There's a great Radiolab episode that covers exactly that: http://www.radiolab.org/story/translation/
I'm reading Foucault's Pendulum right now, and even though I'm absolutely loving it, part of me feels like I'm missing out by reading a translation. The other part of me wonders whether those who read the original work missed out by not reading this translation.
In general I often feel the same, but in this particular instance it might make you feel better to know that William Weaver's translations are widely lauded.
Eco famously said Weaver's translation of The Name of the Rose was "much better than the original". :) And I've always found it pleasing to wonder if that might not even be true. One thinks of a translation as being necessarily inferior to an original, but depending on the two writers involved, there's no ab initia reason why it might not be better (for some given definition of "better", anyway - clearer, more accessible, more profound, etc).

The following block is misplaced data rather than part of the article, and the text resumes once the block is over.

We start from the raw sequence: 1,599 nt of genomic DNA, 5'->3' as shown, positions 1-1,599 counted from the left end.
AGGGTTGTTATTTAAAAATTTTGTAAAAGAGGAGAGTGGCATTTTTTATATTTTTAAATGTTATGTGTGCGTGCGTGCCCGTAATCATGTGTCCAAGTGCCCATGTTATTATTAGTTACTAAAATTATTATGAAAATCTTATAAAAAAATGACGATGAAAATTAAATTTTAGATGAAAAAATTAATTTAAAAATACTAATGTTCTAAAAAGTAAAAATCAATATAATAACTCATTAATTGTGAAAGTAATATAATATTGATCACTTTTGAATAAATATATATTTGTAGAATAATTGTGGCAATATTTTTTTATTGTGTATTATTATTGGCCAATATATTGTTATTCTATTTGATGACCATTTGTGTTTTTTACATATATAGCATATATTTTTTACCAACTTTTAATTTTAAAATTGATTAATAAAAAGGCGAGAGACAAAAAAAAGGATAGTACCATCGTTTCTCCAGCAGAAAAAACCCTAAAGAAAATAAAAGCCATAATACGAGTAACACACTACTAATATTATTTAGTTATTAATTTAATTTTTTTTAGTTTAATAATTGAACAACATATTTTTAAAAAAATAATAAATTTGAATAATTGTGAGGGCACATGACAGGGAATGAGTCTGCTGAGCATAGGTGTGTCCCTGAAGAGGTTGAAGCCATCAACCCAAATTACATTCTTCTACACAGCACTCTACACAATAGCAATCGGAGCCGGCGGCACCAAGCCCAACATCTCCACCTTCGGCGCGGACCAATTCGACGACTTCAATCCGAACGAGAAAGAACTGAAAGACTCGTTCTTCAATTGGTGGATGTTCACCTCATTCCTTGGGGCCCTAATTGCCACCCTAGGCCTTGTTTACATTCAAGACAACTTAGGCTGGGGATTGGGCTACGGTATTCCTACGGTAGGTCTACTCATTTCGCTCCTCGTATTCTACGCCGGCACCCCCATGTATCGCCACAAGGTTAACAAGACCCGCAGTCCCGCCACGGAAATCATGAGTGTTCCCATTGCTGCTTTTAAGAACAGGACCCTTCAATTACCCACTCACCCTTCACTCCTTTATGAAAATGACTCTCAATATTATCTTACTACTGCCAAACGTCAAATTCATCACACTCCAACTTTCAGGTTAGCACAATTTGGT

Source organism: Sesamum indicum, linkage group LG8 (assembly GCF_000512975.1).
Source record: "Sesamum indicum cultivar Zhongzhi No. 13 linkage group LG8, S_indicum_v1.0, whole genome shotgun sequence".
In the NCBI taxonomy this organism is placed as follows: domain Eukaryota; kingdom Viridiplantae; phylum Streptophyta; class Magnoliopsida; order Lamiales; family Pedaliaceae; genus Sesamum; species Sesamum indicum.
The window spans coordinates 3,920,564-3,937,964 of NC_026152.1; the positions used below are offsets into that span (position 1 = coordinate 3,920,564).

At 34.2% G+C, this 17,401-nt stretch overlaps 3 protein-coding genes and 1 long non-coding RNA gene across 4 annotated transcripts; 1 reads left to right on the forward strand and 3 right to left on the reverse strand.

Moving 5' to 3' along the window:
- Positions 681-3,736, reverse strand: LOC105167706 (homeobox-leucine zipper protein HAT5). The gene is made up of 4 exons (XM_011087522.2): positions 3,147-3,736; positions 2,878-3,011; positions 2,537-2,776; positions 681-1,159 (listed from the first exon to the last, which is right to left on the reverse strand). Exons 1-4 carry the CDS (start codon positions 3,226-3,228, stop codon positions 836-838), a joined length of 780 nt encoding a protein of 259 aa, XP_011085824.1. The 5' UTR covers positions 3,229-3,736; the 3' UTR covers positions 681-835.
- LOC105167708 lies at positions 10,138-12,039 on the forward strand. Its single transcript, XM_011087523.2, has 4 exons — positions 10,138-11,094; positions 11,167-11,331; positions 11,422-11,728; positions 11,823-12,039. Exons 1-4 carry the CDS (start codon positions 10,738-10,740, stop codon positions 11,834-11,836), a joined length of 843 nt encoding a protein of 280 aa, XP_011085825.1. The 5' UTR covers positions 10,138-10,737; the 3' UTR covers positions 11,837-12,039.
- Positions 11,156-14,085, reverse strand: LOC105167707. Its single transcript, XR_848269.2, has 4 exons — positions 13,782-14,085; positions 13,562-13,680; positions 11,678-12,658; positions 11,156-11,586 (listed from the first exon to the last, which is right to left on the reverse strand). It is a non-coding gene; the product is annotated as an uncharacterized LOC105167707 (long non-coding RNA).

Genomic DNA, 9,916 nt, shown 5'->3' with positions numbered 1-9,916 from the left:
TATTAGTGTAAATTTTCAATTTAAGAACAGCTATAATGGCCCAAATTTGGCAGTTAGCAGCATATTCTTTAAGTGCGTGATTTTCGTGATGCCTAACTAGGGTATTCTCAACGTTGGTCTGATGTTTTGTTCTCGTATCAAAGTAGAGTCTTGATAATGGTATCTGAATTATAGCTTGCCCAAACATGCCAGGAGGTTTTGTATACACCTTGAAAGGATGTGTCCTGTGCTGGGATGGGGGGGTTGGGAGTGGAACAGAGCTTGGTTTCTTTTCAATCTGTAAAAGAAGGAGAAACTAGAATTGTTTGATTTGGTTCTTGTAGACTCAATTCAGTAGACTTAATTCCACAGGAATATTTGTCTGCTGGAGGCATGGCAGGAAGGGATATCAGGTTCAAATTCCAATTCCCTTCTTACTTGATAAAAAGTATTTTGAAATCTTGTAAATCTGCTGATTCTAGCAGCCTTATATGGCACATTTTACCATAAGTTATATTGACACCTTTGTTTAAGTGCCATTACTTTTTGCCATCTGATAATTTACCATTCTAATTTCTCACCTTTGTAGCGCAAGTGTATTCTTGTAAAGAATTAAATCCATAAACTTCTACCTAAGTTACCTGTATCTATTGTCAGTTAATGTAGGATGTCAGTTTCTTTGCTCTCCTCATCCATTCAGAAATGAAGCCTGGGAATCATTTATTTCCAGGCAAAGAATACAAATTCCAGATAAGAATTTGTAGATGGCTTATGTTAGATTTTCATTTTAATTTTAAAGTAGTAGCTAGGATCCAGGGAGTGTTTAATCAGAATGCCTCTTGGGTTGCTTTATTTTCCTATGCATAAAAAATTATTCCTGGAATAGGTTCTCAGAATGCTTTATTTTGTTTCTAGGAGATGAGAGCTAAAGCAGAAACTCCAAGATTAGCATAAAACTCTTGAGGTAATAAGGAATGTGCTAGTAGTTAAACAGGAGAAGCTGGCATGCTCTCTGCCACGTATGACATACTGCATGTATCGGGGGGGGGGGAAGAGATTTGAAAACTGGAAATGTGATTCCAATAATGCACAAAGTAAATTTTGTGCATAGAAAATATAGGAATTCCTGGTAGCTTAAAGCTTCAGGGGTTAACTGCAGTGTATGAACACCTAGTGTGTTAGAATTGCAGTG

Particularly if you start with a book centered about plot, structure, and other "macro" properties of good literature, and apply an author that excels on the "micro" structure part.
Jorge Luis Borges, or Vladimir Nabokov, with their great command of vocabulary, come to mind. They are also great authors that dealt with several translations. Borges, particularly, stated that translations could improve the original, and modified his translations where he deemed appropriate.